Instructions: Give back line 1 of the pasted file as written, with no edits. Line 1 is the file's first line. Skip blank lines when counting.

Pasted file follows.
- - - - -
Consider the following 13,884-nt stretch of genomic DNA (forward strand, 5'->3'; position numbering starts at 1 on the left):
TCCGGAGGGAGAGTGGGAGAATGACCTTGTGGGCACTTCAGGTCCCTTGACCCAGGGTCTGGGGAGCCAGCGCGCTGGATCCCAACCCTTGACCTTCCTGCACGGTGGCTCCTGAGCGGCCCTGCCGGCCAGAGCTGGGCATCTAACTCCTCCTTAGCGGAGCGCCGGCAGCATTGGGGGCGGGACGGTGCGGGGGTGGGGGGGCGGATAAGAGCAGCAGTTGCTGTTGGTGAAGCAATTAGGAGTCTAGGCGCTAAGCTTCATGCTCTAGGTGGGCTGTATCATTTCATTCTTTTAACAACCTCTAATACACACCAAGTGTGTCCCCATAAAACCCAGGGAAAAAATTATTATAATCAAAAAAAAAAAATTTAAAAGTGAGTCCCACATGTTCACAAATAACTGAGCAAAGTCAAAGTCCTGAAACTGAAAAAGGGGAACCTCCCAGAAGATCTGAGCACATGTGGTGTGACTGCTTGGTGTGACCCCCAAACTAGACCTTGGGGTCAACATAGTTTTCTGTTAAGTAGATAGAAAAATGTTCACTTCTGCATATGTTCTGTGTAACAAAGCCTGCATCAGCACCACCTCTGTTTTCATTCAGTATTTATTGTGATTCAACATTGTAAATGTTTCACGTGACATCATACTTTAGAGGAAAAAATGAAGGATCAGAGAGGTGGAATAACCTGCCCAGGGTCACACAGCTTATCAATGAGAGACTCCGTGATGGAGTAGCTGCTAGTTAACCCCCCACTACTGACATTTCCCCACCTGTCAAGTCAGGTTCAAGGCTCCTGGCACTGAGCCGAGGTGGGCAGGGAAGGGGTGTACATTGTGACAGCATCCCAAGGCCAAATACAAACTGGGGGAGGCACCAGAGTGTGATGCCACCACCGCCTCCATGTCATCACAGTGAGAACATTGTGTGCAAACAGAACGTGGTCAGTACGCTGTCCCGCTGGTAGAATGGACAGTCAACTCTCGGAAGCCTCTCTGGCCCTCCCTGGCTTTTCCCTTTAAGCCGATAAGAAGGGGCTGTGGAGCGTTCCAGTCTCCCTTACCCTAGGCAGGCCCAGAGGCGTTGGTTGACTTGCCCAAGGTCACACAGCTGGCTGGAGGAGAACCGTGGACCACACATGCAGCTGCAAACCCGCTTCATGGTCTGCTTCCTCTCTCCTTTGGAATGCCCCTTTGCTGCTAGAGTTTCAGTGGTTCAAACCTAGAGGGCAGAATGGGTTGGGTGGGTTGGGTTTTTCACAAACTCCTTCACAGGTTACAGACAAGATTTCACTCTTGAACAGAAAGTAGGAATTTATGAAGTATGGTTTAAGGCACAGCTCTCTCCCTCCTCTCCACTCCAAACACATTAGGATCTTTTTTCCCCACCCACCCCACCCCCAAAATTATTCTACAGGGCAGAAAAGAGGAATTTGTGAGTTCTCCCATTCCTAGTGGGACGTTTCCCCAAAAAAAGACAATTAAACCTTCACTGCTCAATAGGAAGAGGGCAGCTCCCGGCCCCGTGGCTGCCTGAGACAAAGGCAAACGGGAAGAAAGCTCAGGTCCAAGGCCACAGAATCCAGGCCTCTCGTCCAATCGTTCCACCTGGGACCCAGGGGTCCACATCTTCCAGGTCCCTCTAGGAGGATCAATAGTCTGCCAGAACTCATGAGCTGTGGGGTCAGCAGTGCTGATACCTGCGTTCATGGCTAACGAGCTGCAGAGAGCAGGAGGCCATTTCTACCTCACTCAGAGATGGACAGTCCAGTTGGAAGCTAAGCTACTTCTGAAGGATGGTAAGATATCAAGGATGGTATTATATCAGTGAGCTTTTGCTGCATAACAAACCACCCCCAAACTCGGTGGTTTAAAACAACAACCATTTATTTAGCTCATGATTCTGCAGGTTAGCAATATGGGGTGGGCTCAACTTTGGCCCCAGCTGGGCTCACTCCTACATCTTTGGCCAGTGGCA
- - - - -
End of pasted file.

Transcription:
Consider the following 13,884-nt stretch of genomic DNA (forward strand, 5'->3'; position numbering starts at 1 on the left):